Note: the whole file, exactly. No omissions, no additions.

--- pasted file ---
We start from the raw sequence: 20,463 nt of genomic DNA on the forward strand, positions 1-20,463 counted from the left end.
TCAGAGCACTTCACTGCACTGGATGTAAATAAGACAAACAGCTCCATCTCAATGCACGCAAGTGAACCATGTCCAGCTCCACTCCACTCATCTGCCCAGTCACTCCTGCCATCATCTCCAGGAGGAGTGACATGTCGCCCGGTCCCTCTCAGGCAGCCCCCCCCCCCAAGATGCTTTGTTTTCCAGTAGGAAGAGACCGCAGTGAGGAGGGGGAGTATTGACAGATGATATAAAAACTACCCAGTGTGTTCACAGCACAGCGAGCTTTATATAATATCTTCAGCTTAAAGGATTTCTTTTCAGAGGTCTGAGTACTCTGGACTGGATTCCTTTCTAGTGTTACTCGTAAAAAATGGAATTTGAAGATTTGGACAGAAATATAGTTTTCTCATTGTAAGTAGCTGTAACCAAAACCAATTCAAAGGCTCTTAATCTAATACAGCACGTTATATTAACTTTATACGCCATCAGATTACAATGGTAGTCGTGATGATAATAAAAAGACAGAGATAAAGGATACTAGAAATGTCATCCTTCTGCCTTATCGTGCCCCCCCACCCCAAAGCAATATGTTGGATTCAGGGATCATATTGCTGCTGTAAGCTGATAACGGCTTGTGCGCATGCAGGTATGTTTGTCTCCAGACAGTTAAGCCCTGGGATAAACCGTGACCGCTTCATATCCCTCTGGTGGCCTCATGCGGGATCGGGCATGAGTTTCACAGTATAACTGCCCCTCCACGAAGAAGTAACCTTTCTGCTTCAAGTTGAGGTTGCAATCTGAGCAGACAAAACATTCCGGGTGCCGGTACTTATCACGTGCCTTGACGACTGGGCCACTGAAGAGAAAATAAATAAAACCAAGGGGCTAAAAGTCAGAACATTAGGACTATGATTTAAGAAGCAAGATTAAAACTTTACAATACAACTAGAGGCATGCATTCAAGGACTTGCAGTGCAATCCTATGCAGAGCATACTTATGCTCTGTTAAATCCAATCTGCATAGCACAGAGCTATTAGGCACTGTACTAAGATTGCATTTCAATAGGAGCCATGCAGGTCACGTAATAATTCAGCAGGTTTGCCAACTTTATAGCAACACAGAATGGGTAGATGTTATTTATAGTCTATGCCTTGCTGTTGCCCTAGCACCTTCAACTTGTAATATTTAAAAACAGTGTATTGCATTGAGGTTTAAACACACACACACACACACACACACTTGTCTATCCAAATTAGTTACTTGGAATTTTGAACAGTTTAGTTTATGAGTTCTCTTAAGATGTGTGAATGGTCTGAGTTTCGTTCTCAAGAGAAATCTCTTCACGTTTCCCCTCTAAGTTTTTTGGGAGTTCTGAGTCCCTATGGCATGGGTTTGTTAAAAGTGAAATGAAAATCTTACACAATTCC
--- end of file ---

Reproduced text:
We start from the raw sequence: 20,463 nt of genomic DNA on the forward strand, positions 1-20,463 counted from the left end.
TCAGAGCACTTCACTGCACTGGATGTAAATAAGACAAACAGCTCCATCTCAATGCACGCAAGTGAACCATGTCCAGCTCCACTCCACTCATCTGCCCAGTCACTCCTGCCATCATCTCCAGGAGGAGTGACATGTCGCCCGGTCCCTCTCAGGCAGCCCCCCCCCCCAAGATGCTTTGTTTTCCAGTAGGAAGAGACCGCAGTGAGGAGGGGGAGTATTGACAGATGATATAAAAACTACCCAGTGTGTTCACAGCACAGCGAGCTTTATATAATATCTTCAGCTTAAAGGATTTCTTTTCAGAGGTCTGAGTACTCTGGACTGGATTCCTTTCTAGTGTTACTCGTAAAAAATGGAATTTGAAGATTTGGACAGAAATATAGTTTTCTCATTGTAAGTAGCTGTAACCAAAACCAATTCAAAGGCTCTTAATCTAATACAGCACGTTATATTAACTTTATACGCCATCAGATTACAATGGTAGTCGTGATGATAATAAAAAGACAGAGATAAAGGATACTAGAAATGTCATCCTTCTGCCTTATCGTGCCCCCCCACCCCAAAGCAATATGTTGGATTCAGGGATCATATTGCTGCTGTAAGCTGATAACGGCTTGTGCGCATGCAGGTATGTTTGTCTCCAGACAGTTAAGCCCTGGGATAAACCGTGACCGCTTCATATCCCTCTGGTGGCCTCATGCGGGATCGGGCATGAGTTTCACAGTATAACTGCCCCTCCACGAAGAAGTAACCTTTCTGCTTCAAGTTGAGGTTGCAATCTGAGCAGACAAAACATTCCGGGTGCCGGTACTTATCACGTGCCTTGACGACTGGGCCACTGAAGAGAAAATAAATAAAACCAAGGGGCTAAAAGTCAGAACATTAGGACTATGATTTAAGAAGCAAGATTAAAACTTTACAATACAACTAGAGGCATGCATTCAAGGACTTGCAGTGCAATCCTATGCAGAGCATACTTATGCTCTGTTAAATCCAATCTGCATAGCACAGAGCTATTAGGCACTGTACTAAGATTGCATTTCAATAGGAGCCATGCAGGTCACGTAATAATTCAGCAGGTTTGCCAACTTTATAGCAACACAGAATGGGTAGATGTTATTTATAGTCTATGCCTTGCTGTTGCCCTAGCACCTTCAACTTGTAATATTTAAAAACAGTGTATTGCATTGAGGTTTAAACACACACACACACACACACACACTTGTCTATCCAAATTAGTTACTTGGAATTTTGAACAGTTTAGTTTATGAGTTCTCTTAAGATGTGTGAATGGTCTGAGTTTCGTTCTCAAGAGAAATCTCTTCACGTTTCCCCTCTAAGTTTTTTGGGAGTTCTGAGTCCCTATGGCATGGGTTTGTTAAAAGTGAAATGAAAATCTTACACAATTCC